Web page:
NEWS RELEASE ISSUED BY THE OFFICE OF THE KANSAS ADJUTANT GENERAL
CROWN THE CAMO: KANSAS NATIONAL GUARDSMAN COMPETES IN 2014 MISS AMERICA PAGEANT
"Be fearless," said 22-year-old Sgt. Theresa Vail of Manhattan, Kan. "It doesn't matter how, just go for it."
Not only is this advice Vail gives women everywhere, it's her attitude on life.
"In everything she does, Theresa not only succeeds but excels," said Kathy Wehmhoff, a cousin of Vail. "Tell her she can't do something and she will."
Vail's philosophy stems from growing up in a military family.
"My dad was in the Army for 33 years," said Vail. "I saw the benefits serving his country gave him."
From an early age, Vail knew she would follow in her father's footsteps.
"He always told us the motto ‘Others before self,'" said Vail. "That's what we live for, to serve other people."
Vail, a dental technician with the Kansas National Guard's Medical Detachment in Lenexa, who recently re-enlisted for an additional six years, has used her service in the National Guard to help achieve personal goals.
The great part of the National Guard is that it gives freedom to go to school and pursue an education, while serving your country, said Vail, who also holds a 3.8 grade point average in Chinese at Kansas State University, Manhattan, Kan. As well as a Chinese major, Vail is pursuing a major in chemistry and is in K-State's pre-dental program.
"Sgt. Vail is great representation of what guardsmen and women are capable of not only as a soldier but in their civilian life as well," said Maj. Gen. Lee Tafanelli, the adjutant general of Kansas.
Keeping up with college and her pageantry requires a sense of discipline she gained from her military service. Vail not only uses her military training and discipline during drill weekend and at school, but also to give her an edge in the pageant race.
"The long nights and mind games here are like basic training," said Vail. "It's a mental game and basic training has prepared me for this."
Vail credits the National Guard for several traits that have helped her stand out from the other 52 Miss America contestants.
"I wouldn't be here if it weren't for the leadership, maturity and confidence I've gained from my service," said Vail.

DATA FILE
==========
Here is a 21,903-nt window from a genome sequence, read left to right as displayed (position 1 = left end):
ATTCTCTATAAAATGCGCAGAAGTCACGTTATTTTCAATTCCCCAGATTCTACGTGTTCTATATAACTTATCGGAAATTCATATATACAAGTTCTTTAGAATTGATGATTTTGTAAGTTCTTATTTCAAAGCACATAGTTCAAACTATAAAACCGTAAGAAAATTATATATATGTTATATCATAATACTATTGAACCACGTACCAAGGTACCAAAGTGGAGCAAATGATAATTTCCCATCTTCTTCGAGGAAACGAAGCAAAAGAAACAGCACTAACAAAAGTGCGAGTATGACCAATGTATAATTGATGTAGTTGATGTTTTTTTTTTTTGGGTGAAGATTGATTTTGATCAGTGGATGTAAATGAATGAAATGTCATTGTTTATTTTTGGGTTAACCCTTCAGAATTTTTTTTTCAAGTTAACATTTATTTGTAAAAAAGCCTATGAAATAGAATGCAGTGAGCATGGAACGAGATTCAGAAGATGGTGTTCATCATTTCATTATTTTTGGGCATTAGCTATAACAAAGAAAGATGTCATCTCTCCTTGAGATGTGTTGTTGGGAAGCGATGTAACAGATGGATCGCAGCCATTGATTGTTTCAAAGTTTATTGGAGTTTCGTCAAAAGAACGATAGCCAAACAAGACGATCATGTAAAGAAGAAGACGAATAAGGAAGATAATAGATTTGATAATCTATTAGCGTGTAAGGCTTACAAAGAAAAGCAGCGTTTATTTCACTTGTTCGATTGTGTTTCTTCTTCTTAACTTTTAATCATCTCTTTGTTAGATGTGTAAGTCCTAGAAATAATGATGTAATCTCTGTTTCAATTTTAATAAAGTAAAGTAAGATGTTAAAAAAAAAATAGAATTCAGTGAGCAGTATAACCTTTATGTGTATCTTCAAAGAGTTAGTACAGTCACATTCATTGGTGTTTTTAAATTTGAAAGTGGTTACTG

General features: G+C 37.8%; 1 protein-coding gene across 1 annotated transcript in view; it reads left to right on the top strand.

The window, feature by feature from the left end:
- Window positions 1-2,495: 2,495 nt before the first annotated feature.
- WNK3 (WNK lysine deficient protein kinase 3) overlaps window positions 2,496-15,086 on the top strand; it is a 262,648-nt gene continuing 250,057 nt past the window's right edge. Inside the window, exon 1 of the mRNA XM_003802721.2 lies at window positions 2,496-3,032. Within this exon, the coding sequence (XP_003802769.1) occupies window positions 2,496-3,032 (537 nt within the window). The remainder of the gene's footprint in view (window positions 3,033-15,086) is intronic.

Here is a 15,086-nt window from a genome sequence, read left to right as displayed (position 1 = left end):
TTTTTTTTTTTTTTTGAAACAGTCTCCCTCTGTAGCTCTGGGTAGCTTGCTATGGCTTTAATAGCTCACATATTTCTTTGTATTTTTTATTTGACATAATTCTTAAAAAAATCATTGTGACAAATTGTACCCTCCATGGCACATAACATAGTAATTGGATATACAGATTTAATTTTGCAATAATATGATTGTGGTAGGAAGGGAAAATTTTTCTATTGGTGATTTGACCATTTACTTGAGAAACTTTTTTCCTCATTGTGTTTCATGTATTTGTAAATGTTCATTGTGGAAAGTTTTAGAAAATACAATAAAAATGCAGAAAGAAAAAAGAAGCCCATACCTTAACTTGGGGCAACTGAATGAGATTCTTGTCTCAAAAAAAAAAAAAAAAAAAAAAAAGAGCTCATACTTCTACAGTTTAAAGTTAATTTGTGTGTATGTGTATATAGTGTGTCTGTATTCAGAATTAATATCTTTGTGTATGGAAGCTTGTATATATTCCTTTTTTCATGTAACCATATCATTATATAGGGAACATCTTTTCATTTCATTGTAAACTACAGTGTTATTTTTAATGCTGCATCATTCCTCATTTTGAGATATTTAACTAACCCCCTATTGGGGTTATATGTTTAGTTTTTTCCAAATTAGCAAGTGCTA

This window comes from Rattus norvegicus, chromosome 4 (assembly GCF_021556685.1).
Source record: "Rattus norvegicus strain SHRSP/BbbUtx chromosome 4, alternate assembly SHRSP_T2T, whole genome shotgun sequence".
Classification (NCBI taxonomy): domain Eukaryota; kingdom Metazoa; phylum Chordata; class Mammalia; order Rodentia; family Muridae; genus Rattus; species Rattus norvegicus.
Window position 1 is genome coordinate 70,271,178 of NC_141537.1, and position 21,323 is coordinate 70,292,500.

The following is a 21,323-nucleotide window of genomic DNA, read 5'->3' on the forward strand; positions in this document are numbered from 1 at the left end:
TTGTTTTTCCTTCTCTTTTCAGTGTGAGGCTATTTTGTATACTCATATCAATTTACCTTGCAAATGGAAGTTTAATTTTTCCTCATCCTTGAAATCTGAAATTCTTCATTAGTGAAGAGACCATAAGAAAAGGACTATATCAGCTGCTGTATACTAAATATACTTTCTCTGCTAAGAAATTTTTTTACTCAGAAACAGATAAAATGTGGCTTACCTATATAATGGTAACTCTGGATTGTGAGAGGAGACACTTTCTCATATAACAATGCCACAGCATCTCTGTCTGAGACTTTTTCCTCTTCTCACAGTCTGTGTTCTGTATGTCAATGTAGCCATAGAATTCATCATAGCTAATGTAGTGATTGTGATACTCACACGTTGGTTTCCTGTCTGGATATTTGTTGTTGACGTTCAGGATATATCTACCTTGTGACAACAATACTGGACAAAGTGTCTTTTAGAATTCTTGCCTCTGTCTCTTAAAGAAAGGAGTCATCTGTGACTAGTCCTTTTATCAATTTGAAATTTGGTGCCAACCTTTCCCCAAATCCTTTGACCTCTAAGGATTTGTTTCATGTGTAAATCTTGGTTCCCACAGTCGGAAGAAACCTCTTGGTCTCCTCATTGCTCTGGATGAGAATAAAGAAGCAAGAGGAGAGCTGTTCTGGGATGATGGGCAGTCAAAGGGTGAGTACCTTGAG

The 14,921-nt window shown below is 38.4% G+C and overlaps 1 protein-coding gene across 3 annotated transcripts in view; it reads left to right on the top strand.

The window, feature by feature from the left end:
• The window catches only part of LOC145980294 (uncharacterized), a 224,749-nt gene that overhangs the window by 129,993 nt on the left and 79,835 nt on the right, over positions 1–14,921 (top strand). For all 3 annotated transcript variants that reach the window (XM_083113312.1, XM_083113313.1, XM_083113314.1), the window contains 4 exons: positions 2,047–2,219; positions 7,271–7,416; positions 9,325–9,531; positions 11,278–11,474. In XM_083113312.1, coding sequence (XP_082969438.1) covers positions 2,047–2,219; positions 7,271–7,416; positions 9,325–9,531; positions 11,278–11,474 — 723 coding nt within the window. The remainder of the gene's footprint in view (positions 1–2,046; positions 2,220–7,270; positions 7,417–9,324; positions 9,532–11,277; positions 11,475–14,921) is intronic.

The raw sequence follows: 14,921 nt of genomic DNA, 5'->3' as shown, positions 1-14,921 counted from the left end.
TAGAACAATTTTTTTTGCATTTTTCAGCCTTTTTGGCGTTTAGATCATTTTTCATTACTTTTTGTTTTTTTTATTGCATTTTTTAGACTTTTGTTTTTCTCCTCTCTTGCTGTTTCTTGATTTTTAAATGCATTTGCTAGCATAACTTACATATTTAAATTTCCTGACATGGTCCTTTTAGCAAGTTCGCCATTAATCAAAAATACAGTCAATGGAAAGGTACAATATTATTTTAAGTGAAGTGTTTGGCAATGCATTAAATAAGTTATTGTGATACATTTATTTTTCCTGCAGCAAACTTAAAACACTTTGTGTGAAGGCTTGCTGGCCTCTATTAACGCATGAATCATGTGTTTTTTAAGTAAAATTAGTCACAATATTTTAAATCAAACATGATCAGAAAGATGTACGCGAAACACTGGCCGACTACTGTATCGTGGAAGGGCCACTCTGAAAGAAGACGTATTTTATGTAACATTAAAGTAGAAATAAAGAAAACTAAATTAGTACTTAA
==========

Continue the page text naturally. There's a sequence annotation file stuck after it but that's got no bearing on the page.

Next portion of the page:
It's that maturity and confidence that helped Vail adapt and overcome obstacles in her path. One such obstacle presented itself only two days before the Kansas state-level competition, when she was informed that she would be unable to perform archery as her talent.
"Miss America's insurance policy has a ‘no projectiles' clause," explained Vail.
With only 48 hours until the talent competition, Vail decided she would add a new skill to her already extensive repertoire: opera singing.
"I'd never sung opera in my life," said Vail. "I had an appreciation for it and I sang soprano in choir back in high school, but I hadn't sung since then and certainly never opera."
Not only did Vail learn to sing opera, she chose to sing Nessun Dorma, traditionally sung only by male voices in Italian.
Vail said she learned Nessun Dorma by watching videos on YouTube. She only then worked with a vocal coach after being crowned Miss Kansas.
The drive that allowed Vail to learn such a difficult skill in a short time is a product of her experiences growing up in a military family and her service in the National Guard.
"At eight years of age she started developing the maturity and confidence that goes with it," said Vail's father, retired Col. Mark Vail.
Vail has also adapted the Army values to serve her well in the pageant world.
"Honor and humility, Theresa exemplifies that very nicely," said her father. "The ‘H' in the Army values should really be both honor and humility."
Vail showed off that humility when, despite winning the popular vote, she did not make it to the final five contestants.
"I made ‘America's Choice.' I won the people's choice and that's what matters to me. That's Miss America," said Vail. "America wanted me. So, I'm happy with my performance."
Vail's goal in the pageant was not just to win, but to promote her platform of breaking down stereotypes and empowering women.
"I just want to show the judges that I can be this poised, graceful and elegant woman," said Vail. "I have this dichotomy. I can wear camo; I can rock combat boots and tattoos. I can carry a gun."
Miss America 2014 attendant Brig. Gen. Michaelene Kloster, commanding general of the 98th Training Division (Initial Entry Training) at Fort Benning, Ga., and a previous Kansas National Guard member from 1994 to 1999, was proud to see Vail be a front runner for women's opportunities and the National Guard.
"Any time we have the opportunity to showcase what we do as Guardsmen and Reservists is great," said Kloster. "We are twice the citizen, when you think about it. We have our civilian job and our civilian career and then we turn around and are a soldier. I think that any young girl that is lacking in confidence needs to look at someone like her and say ‘Wow I can do this too. I have that chance to do something like this.'"
Many of Vail's followers have responded via social media sites thanking her for changing people's perception of the type of women that compete in pageants.
Throughout the competition Vail experienced these sentiments firsthand when teenage girls approached her on the boardwalk in Atlantic City. Vail was thanked for being an inspiration to these young women, and encouraging them to break stereotypes and be themselves.
Vail's response: "That's what makes it worth it. Win or lose, I know I'm changing something."